|16 Best and Worst Foods for Sleep|
|By AMANDA GARDNERHealth.com||Jun 14, 2013, 3:38 PM|
From early birds to night owls, we all can agree that when we finally lay our heads on the pillow we'd like to actually go to sleep, thank you.
Nothing is more annoying than insomnia, and the evidence is piling up that sleep is essential for good health. Although the research is a bit spotty when it comes to which foods help or harm sleep, anecdotal evidence does suggest that certain items consumed right before bedtime are more likely to be "sleep promoters" while others may be "sleep stealers," says Russell Rosenberg, Ph.D., CEO of the National Sleep Foundation.
Here's a list of potential good guys and bad guys when it comes to getting some shut-eye.
Cherries are one of the few natural foods to contain melatonin, the chemical that helps control our body's internal clock, says Keri Gans, a registered dietician in New York City and author of The Small Change Diet.
One study—albeit a small one—found that drinking tart cherry juice resulted in small improvements in sleep duration and quality in adults who suffered from chronic insomnia. (And travelers often take melatonin capsules to combat jet lag). Why not a few cherries, tart or otherwise, to promote sleep?
The stratospheric fat content of this particular fast food is guaranteed to be a sleep killer. Fat stimulates the production of acid in the stomach, which can spill up into your esophagus, causing heartburn. Fatty foods can also loosen the lower esophageal sphincter, the barrier between the stomach and the esophagus, making it even easier for acid to get in all the wrong places.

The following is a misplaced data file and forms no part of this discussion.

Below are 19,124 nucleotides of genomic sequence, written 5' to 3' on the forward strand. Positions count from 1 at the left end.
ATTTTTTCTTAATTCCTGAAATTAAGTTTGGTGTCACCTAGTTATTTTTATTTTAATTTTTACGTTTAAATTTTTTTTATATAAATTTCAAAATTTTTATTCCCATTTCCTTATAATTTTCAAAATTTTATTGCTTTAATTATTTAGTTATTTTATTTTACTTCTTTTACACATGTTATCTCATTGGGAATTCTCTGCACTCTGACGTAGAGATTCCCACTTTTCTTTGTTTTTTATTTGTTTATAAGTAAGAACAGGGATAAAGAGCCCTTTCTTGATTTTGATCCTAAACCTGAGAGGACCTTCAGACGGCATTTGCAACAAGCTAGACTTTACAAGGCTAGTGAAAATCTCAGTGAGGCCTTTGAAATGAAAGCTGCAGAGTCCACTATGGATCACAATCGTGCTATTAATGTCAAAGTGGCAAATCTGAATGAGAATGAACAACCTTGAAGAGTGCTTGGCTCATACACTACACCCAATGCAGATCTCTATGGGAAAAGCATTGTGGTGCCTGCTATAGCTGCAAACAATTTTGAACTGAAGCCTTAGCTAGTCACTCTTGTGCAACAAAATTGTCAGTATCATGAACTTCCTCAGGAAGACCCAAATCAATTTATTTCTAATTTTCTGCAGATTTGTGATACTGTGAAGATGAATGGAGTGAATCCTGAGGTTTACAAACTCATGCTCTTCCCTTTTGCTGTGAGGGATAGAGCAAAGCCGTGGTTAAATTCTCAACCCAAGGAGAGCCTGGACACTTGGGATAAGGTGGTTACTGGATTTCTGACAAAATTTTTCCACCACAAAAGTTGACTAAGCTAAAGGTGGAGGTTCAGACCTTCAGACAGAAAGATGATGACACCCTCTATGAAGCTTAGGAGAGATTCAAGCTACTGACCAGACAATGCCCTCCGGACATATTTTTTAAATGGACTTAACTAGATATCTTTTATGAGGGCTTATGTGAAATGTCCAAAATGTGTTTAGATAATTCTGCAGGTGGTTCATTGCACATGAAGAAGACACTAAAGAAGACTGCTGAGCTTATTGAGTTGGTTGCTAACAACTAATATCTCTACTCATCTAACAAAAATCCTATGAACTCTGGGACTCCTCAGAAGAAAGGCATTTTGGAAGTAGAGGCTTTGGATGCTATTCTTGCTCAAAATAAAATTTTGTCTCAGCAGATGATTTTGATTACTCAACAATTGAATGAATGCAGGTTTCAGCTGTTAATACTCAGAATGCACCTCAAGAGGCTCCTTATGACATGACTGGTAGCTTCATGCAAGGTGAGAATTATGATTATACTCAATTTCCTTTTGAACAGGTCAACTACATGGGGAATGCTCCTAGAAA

In fact, there's almost nothing to recommend this kind of high-fat, salt-laden indulgence if you want to preserve your health, including the quality of your sleep.
You may have fond memories of your mother or grandmother making you a glass of warm milk to help you fall asleep. This may not be just an old wives' tale. Milk contains the amino acid tryptophan, a precursor to the brain chemical serotonin.
Although the topic is a controversial one, some people believe that tryptophan and serotonin might make it easier to sleep. Or maybe a simple glass of milk brings back soothing childhood memories, which help you drift off.
Alcohol of any kind is terrible for sleep, says Rosenberg. Why? It metabolizes quickly in your system and causes you to wake up multiple times during the night.
One study found that a glass of bourbon or vodka mixed with caffeine-free soda at bedtime increased the amount of time women spent awake during the night by 15 minutes. It also reduced nightly sleep time by 19 minutes and diminished quality of sleep.
If you don't refrain from alcohol for our own benefit, do it for your mate. "Alcohol makes snoring worse so it will impact you and your potential bed partner," said Rosenberg.
Jasmine rice ranks high on the glycemic index, meaning the body digests it slowly, releasing glucose gradually into the bloodstream.
A 2007 study in the American Journal of Clinical Nutrition found that consuming jasmine rice four hours before bedtime cut the amount of time it took to fall asleep in half when compared with eating a high-glycemic-index meal at the same time interval. The authors speculate that high-glycemic-index meals may up the production of tryptophan.
Coffee contains caffeine, which is a central nervous stimulant. Translation: Drinking Java too close to bedtime will keep you up at night.
Of course, people differ in their sensitivity to caffeine and that's usually based on how much caffeine you're accustomed to consuming, says Timothy Roehrs, Ph.D., a senior scientist with Henry Ford Sleep Disorder and Research Center in Detroit. If you don't know your tolerance, skip the java, especially late in the day.
Carbs in general are good for sleep but it's not a great idea to binge on a box of cookies before bedtime (or anytime).